Hudson Valley Parent

HVP - Feb. 2014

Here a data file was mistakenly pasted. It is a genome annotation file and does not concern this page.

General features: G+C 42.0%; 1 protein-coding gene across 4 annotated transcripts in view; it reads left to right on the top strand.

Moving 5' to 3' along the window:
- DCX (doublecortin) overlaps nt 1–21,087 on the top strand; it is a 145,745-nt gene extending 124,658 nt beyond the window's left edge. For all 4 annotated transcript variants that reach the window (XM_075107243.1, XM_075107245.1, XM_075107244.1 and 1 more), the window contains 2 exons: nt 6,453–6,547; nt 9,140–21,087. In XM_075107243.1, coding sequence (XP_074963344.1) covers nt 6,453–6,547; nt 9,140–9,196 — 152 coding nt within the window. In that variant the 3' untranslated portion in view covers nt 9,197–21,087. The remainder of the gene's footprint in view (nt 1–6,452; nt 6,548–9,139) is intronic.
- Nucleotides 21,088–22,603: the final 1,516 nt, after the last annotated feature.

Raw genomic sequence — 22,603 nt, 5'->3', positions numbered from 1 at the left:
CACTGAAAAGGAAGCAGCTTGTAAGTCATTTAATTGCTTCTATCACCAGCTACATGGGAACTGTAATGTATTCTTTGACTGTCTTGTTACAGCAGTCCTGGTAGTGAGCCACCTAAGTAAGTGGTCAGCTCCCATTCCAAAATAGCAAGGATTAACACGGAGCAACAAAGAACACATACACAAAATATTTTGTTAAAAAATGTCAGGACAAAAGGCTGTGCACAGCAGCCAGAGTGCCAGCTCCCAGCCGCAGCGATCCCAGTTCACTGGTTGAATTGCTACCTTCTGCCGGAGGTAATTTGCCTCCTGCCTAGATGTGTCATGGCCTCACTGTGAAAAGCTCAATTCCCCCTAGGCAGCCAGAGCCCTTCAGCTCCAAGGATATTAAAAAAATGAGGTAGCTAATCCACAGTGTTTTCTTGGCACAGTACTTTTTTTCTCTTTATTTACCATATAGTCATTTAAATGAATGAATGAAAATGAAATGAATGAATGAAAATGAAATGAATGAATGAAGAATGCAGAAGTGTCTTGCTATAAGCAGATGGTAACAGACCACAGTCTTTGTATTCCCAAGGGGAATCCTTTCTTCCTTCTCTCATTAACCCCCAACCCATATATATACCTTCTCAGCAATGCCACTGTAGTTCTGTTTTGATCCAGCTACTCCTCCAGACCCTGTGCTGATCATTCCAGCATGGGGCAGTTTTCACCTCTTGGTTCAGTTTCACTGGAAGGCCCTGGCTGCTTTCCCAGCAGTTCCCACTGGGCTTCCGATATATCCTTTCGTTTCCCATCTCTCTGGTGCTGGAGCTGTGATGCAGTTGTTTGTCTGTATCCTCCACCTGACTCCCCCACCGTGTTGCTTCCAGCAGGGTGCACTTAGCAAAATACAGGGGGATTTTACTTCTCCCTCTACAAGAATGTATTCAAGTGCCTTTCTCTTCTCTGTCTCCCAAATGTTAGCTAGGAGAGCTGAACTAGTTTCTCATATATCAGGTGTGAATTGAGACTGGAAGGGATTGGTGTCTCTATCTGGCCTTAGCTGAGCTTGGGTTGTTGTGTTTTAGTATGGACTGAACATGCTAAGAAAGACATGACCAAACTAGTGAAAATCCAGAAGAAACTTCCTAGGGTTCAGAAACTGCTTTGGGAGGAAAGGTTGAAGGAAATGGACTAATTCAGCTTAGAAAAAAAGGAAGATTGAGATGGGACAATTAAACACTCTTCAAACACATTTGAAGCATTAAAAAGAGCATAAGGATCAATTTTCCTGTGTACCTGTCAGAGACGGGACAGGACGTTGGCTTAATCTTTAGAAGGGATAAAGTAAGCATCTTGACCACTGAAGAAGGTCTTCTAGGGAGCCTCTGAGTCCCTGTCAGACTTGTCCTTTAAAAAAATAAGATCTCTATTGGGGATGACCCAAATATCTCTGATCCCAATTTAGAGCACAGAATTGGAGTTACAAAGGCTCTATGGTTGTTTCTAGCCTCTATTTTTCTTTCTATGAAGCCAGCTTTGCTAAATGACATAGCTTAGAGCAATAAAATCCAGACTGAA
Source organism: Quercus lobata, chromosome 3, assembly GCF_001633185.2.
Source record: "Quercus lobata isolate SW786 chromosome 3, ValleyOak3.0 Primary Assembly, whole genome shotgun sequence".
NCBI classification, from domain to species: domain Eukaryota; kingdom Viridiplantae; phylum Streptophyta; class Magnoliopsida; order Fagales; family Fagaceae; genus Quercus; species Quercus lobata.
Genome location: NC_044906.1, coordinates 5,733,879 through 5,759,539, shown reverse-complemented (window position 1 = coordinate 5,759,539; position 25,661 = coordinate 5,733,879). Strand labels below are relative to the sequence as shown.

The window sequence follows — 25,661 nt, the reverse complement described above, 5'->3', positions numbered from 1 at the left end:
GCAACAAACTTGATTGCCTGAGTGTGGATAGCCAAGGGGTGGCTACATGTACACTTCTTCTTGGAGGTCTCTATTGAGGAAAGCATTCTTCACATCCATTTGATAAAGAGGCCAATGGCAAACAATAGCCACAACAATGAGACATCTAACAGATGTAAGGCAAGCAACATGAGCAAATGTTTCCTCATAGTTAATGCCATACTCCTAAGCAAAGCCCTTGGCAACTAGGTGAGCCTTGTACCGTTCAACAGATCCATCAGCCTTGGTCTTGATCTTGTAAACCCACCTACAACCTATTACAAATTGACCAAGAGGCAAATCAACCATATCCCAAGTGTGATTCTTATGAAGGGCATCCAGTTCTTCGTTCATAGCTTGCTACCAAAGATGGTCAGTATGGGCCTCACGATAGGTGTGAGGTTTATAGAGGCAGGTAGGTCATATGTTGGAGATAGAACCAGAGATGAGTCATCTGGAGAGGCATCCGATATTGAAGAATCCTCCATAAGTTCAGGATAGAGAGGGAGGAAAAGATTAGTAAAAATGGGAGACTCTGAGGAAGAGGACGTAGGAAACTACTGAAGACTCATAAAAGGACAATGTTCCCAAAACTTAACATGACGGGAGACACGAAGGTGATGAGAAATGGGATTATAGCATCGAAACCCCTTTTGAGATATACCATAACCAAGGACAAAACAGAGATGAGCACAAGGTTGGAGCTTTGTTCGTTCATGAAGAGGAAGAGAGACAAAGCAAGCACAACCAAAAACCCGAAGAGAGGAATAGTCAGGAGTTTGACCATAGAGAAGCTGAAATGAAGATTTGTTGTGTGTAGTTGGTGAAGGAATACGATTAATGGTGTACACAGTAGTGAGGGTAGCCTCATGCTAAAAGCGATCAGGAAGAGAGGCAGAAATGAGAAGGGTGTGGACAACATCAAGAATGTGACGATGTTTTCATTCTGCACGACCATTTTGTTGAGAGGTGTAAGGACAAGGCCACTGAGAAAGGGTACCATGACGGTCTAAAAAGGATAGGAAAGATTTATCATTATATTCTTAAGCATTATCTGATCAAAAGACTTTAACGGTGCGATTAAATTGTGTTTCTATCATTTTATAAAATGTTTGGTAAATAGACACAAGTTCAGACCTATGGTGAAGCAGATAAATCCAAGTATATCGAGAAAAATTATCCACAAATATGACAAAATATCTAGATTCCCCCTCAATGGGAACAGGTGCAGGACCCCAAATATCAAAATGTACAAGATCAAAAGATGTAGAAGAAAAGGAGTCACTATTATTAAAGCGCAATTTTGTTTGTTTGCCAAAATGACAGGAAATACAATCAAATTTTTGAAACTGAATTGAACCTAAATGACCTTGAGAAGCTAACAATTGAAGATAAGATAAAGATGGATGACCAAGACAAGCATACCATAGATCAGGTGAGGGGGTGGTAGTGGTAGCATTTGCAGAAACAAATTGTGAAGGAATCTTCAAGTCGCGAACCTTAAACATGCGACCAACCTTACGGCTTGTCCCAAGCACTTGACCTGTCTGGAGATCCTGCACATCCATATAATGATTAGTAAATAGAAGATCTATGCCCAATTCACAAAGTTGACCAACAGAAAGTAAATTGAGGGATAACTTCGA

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(breathwork) is known as Hatha Yoga. Children are like rubber bands when it comes to flexibility. I often have to admonish them from venturing too far, doing shoulder stands when I've just asked them to lie down, but they also enjoy challenges and partner work. A favorite is sitting back to back, linking arms, then figuring out how to stand without disconnecting, using only each other for support. This kind of partnership is a learning experience for them, but the learning goes both ways. "One of the finest aspects of our summer yoga camp is learning from the children," says Jahnvi Formisano, founder and director of Yoga Way, a yoga studio in Wappingers Falls that offers a day camp for kids ages 5-11 for three consecutive days in August as well as children's yoga classes throughout the year. "It's their creative ideas, actions and curiosity that remind us adults how to recalibrate. They live close to their hearts. It is a privilege to watch them meet their fullest capability and individual Campers learn the archer pose at Yoga Way yoga studio in Wappingers Falls. "One of the finest aspects of our summer yoga camp is learning from the children," says studio founder and director Jahnvi Formisano. To find a yoga camp in your area, visit Hudson Valley Parent's online Camp Guide at expression in a safe structure." It is the safe space that a yoga class provides that gives the chil- dren permission to simply be inside themselves and release the exterior world, to focus and breathe. So many of the kids would rush into my class, lay out their towels, sit with their eyes closed and pretend to meditate. And in that pretense was a semblance of the real thing. Happy babies During my last class last summer, I had them do the "happy baby" pose. In this pose, they lie on their backs, bend their knees, hold onto their toes and roll side to side, just like a happy baby. For these 5-yearolds, it was a chance to do something they are constantly being told not to do: to act like a baby. Almost in unison they started chanting, "Whaa, whaaa" as they gleefully rolled around. They had permission, finally, to let out their inner baby just as we adults are advised to let out our inner child. Violet Favell, 5, counts beads on her "happy thoughts" bracelet. The children choose thoughts such as "I am brave," "I like myself" or "I am peaceful," and the beads serve as a tactile tool to repeat their happy thought whenever they would like to. Linda Freeman is a freelance writer, yoga instructor and swing dance teacher who lives in Marlboro. n Hudson Valley Parent 21

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